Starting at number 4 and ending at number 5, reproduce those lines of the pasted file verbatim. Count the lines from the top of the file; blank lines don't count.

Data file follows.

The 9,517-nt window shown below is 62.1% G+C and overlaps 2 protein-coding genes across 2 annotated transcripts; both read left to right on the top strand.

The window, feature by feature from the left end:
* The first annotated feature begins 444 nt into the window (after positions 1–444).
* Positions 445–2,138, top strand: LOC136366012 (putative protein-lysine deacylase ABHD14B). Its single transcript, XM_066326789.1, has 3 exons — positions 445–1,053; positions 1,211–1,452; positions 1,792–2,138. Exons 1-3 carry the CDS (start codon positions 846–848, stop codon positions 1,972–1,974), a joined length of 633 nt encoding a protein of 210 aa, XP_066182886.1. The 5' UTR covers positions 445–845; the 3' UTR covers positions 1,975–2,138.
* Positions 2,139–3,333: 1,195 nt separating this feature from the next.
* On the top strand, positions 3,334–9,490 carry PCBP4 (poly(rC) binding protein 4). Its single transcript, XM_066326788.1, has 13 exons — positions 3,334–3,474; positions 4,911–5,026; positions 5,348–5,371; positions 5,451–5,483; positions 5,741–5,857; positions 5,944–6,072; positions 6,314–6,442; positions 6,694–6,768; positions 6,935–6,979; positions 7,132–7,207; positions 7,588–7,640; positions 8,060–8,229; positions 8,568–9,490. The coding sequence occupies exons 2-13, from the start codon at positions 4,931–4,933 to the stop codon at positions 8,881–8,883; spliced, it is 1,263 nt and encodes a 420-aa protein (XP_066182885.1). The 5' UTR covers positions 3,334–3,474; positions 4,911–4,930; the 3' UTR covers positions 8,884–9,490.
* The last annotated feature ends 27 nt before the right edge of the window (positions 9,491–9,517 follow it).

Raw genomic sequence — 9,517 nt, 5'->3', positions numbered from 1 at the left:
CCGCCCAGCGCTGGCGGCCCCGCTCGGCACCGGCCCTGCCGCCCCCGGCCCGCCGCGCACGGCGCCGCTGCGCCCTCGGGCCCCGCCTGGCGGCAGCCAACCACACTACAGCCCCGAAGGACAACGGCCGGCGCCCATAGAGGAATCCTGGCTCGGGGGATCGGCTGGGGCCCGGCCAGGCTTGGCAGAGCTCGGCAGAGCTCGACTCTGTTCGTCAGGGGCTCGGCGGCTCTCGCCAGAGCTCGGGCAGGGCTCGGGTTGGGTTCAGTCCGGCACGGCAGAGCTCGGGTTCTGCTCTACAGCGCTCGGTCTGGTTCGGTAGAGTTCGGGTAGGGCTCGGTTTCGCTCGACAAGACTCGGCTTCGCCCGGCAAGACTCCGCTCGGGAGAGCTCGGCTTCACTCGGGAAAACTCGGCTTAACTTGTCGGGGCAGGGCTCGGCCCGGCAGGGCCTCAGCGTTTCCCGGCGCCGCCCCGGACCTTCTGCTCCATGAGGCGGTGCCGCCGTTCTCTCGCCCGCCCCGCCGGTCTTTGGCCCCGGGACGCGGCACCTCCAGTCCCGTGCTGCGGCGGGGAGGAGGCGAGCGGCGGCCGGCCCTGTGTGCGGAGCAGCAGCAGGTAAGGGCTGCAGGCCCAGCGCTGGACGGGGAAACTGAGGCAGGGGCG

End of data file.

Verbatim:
* Positions 445–2,138, top strand: LOC136366012 (putative protein-lysine deacylase ABHD14B). Its single transcript, XM_066326789.1, has 3 exons — positions 445–1,053; positions 1,211–1,452; positions 1,792–2,138. Exons 1-3 carry the CDS (start codon positions 846–848, stop codon positions 1,972–1,974), a joined length of 633 nt encoding a protein of 210 aa, XP_066182886.1. The 5' UTR covers positions 445–845; the 3' UTR covers positions 1,975–2,138.
* Positions 2,139–3,333: 1,195 nt separating this feature from the next.